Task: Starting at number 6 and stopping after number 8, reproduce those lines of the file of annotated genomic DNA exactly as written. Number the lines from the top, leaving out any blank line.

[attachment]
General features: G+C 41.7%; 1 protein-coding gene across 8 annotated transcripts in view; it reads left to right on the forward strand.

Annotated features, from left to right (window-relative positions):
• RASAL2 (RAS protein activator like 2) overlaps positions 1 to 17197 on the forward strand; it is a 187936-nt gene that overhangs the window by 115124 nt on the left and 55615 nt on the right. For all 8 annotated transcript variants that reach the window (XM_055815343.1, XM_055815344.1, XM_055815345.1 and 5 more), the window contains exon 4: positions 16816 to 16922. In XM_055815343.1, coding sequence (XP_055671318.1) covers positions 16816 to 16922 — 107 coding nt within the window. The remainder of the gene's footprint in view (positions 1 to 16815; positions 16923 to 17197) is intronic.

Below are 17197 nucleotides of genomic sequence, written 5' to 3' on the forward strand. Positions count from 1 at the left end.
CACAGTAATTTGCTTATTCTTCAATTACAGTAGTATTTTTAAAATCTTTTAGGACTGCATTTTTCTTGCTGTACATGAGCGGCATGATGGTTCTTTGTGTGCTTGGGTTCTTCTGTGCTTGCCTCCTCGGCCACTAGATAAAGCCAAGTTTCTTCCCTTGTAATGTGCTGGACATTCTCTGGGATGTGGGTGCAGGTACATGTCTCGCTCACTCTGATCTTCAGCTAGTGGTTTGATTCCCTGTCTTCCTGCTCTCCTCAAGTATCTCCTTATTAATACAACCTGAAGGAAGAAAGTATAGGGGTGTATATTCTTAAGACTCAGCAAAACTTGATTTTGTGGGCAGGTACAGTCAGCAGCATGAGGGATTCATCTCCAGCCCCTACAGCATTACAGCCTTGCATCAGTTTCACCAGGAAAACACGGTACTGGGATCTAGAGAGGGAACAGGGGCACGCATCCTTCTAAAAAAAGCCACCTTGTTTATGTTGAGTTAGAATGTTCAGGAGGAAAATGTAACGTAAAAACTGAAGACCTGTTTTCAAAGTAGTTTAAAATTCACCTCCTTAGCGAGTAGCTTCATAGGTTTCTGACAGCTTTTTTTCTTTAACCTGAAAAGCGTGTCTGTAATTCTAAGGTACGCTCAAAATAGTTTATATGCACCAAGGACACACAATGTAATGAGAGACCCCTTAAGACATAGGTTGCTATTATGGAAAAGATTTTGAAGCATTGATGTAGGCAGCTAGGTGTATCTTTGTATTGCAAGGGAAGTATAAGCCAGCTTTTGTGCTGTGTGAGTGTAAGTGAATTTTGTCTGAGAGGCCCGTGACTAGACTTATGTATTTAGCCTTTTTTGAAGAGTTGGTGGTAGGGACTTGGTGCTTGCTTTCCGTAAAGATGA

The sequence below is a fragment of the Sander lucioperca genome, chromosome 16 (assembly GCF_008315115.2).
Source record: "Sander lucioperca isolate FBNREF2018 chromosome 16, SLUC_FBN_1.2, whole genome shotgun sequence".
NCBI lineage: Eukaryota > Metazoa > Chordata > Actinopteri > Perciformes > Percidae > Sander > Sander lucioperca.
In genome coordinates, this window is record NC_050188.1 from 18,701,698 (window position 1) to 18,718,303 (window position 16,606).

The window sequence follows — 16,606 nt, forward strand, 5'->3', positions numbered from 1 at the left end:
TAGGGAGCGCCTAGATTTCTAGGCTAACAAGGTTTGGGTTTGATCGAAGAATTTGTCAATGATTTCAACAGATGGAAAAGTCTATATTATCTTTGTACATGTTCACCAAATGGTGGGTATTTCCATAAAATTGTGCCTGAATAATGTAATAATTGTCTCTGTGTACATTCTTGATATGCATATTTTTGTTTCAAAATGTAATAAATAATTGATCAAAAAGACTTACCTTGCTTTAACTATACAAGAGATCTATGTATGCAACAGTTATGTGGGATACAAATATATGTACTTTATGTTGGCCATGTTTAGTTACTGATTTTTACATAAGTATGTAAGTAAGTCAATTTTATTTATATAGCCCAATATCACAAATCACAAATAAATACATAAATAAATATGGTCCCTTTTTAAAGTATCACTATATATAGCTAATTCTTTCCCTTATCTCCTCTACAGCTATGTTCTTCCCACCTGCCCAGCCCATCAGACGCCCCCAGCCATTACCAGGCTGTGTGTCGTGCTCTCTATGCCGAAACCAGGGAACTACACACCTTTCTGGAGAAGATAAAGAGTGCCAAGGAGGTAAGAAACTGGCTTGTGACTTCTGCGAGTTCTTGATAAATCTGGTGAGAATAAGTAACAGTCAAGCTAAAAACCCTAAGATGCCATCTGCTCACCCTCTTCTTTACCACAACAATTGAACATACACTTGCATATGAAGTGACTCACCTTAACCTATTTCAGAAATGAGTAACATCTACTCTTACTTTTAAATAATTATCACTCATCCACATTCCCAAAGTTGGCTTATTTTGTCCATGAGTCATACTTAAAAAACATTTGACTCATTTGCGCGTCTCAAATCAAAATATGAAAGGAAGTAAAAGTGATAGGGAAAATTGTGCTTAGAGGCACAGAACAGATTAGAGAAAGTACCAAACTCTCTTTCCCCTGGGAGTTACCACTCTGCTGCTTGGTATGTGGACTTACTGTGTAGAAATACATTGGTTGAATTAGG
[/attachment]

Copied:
The sequence below is a fragment of the Sander lucioperca genome, chromosome 16 (assembly GCF_008315115.2).
Source record: "Sander lucioperca isolate FBNREF2018 chromosome 16, SLUC_FBN_1.2, whole genome shotgun sequence".
NCBI lineage: Eukaryota > Metazoa > Chordata > Actinopteri > Perciformes > Percidae > Sander > Sander lucioperca.